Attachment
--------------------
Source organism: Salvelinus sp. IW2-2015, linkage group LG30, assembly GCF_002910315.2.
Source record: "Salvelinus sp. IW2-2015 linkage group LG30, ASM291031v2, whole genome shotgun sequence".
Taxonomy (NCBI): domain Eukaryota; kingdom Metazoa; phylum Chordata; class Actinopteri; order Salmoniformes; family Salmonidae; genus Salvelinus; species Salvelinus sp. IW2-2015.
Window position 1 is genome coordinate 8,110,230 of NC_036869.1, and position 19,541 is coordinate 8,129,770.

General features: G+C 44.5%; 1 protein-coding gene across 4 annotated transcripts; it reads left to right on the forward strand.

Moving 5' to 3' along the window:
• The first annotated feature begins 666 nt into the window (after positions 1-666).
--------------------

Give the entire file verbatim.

Source organism: Salvelinus sp. IW2-2015, linkage group LG30, assembly GCF_002910315.2.
Source record: "Salvelinus sp. IW2-2015 linkage group LG30, ASM291031v2, whole genome shotgun sequence".
Taxonomy (NCBI): domain Eukaryota; kingdom Metazoa; phylum Chordata; class Actinopteri; order Salmoniformes; family Salmonidae; genus Salvelinus; species Salvelinus sp. IW2-2015.
Window position 1 is genome coordinate 8,110,230 of NC_036869.1, and position 19,541 is coordinate 8,129,770.

General features: G+C 44.5%; 1 protein-coding gene across 4 annotated transcripts; it reads left to right on the forward strand.

Moving 5' to 3' along the window:
• The first annotated feature begins 666 nt into the window (after positions 1-666).